Contents

Design

The initial impetus for the design of the Alaska-class came from the commerce-raiding abilities of German and Japanese ships; the three Deutschland-class cruisers, also known as "pocket battleships", the two Scharnhorst-class battleships, and Japan's large force of both heavy and light cruisers. With the beginning of the Second World War, the General Board began preparations for a new naval building program which would comprise all types of warships. The cruisers proposed as part of this ranged from the relatively light 6,000-long-ton (6,100 t; 6,700 ST) Atlanta-class meant for anti-aircraft duty all the way up to an extremely large 38,000-long-ton (39,000 t; 43,000 ST) ship carrying a main battery of twelve 12-inch (300 mm) and a secondary battery of sixteen 5-inch (130 mm) guns.[3]

Ten designs were drawn up through late 1939 and June 1940, most focusing on ships bigger than 24,000 long tons (24,000 t; 27,000 ST) and all utilizing 12-inch/50 and 5-inch/38 caliber guns. The first ten made it apparent to the General Board that a ship with balance of speed, firepower, armor and underwater protection would certainly be far over the 25,000 long tons (25,000 t; 28,000 ST) limit they wanted. To bring down the weight, great compromises were made in the latter area, leading to a 30 July 1940 design with a ship with a standard displacement of 25,900 long tons (26,300 t; 29,000 ST) and carrying eight 12-inch (triple), twelve 5-inch (dual) and sixteen 1.1-inch (28 mm) (quadruple). The final design kept many aspects of this plan, although there were still major revisions: the hull was lengthened 18.5 feet (5.6 m) and widened by about 5 feet (1.5 m), the number of 12-inch guns was increased to nine, and to anti-aircraft battery was replaced and greatly increased, to 56 Bofors 40 mm and 34 Oerlikon 20 mm.[4]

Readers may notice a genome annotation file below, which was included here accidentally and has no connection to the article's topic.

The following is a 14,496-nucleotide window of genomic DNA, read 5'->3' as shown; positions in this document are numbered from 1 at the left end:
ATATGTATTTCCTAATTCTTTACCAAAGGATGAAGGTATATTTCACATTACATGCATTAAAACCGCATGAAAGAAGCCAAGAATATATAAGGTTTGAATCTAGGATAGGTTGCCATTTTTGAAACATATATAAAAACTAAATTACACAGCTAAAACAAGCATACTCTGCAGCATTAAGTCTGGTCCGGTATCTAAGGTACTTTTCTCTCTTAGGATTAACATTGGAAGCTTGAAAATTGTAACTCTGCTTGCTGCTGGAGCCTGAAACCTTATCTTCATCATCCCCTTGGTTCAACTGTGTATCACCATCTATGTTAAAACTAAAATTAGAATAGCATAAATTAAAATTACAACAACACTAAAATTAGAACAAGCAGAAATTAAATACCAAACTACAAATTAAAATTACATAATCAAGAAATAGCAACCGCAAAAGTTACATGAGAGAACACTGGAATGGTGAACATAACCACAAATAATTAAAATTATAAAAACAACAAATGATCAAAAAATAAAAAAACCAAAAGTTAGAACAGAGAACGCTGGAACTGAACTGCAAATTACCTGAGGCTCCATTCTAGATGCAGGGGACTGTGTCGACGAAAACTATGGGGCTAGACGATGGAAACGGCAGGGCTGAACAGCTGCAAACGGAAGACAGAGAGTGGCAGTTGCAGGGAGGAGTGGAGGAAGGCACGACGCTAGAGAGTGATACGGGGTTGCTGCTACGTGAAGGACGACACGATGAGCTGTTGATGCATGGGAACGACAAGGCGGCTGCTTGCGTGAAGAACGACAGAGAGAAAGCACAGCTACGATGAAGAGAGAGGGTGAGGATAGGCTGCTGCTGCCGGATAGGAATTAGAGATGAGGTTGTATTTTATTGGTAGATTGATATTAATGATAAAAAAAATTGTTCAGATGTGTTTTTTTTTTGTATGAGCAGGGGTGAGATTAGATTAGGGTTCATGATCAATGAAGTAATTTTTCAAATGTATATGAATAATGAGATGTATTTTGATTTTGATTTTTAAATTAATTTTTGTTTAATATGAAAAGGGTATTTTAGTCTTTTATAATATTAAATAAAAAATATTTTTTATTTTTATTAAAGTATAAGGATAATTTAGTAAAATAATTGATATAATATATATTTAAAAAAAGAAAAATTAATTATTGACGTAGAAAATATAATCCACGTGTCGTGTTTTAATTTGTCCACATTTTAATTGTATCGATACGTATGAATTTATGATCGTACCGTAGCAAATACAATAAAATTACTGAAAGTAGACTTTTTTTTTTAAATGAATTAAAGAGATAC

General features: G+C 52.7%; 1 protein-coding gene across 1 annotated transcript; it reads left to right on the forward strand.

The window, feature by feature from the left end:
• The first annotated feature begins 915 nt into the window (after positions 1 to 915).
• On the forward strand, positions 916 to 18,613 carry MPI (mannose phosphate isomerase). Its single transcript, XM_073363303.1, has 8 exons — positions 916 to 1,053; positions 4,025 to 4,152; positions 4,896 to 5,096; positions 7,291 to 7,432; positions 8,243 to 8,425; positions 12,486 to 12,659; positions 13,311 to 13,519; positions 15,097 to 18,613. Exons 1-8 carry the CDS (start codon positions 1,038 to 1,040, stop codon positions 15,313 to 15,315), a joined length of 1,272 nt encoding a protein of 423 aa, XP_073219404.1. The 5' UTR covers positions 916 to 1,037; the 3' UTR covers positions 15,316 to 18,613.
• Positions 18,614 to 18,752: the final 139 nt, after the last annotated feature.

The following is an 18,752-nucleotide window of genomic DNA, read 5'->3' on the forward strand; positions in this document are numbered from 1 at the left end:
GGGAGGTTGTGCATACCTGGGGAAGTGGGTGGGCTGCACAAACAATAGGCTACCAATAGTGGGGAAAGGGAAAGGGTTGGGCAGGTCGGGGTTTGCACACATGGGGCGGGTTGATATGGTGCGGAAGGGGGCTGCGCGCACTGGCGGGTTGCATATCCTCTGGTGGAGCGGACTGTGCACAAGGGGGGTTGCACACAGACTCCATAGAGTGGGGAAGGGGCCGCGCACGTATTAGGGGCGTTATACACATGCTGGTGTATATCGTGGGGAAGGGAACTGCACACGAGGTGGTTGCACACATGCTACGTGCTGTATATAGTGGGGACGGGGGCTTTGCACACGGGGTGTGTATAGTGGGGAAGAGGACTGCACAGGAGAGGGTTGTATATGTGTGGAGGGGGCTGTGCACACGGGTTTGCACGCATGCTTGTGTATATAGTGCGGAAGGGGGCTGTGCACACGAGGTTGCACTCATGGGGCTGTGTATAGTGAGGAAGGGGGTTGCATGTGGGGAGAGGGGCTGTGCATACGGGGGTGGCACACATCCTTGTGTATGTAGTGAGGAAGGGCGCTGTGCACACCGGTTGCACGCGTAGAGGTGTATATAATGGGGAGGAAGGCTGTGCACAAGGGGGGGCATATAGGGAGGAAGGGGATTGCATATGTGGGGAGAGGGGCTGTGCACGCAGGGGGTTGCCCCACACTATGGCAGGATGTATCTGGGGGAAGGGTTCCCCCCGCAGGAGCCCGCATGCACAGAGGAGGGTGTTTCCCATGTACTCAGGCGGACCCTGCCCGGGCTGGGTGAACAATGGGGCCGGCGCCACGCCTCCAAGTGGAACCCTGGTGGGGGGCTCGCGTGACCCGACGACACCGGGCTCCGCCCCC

Six ships of this design were authorized in September 1940 along with a plethora of other ships as a part of the 70% Expansion Two-Ocean Navy Act.[2][A 4] Their role had been altered slightly; in addition to their surface-to-surface role in combating commerce raiders, they were planned to protect carrier groups. It was thought that the class' bigger guns, greater size and higher speed would give them a marked advantage in this role over heavy cruisers, and they would also provide insurance against reports that Japan was building "super cruisers" more powerful than American cruisers limited by the London Naval Treaty.[2][A 5]